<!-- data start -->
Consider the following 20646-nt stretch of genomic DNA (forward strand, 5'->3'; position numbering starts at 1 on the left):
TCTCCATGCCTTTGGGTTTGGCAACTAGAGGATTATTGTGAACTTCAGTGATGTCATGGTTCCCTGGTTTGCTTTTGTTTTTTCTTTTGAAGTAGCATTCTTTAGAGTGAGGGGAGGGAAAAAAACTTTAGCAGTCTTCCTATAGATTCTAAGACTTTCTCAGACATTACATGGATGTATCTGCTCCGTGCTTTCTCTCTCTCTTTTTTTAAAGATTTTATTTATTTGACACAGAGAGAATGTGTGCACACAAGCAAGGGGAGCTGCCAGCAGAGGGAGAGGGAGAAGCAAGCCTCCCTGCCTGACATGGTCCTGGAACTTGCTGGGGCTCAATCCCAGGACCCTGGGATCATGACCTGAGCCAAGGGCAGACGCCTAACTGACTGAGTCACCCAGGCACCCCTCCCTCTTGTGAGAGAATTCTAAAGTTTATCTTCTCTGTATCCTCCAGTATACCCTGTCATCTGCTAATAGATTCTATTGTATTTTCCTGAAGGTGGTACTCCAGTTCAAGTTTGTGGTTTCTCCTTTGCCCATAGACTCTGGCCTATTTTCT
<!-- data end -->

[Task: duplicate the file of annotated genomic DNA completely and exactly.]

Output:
Consider the following 20646-nt stretch of genomic DNA (forward strand, 5'->3'; position numbering starts at 1 on the left):
TCTCCATGCCTTTGGGTTTGGCAACTAGAGGATTATTGTGAACTTCAGTGATGTCATGGTTCCCTGGTTTGCTTTTGTTTTTTCTTTTGAAGTAGCATTCTTTAGAGTGAGGGGAGGGAAAAAAACTTTAGCAGTCTTCCTATAGATTCTAAGACTTTCTCAGACATTACATGGATGTATCTGCTCCGTGCTTTCTCTCTCTCTTTTTTTAAAGATTTTATTTATTTGACACAGAGAGAATGTGTGCACACAAGCAAGGGGAGCTGCCAGCAGAGGGAGAGGGAGAAGCAAGCCTCCCTGCCTGACATGGTCCTGGAACTTGCTGGGGCTCAATCCCAGGACCCTGGGATCATGACCTGAGCCAAGGGCAGACGCCTAACTGACTGAGTCACCCAGGCACCCCTCCCTCTTGTGAGAGAATTCTAAAGTTTATCTTCTCTGTATCCTCCAGTATACCCTGTCATCTGCTAATAGATTCTATTGTATTTTCCTGAAGGTGGTACTCCAGTTCAAGTTTGTGGTTTCTCCTTTGCCCATAGACTCTGGCCTATTTTCT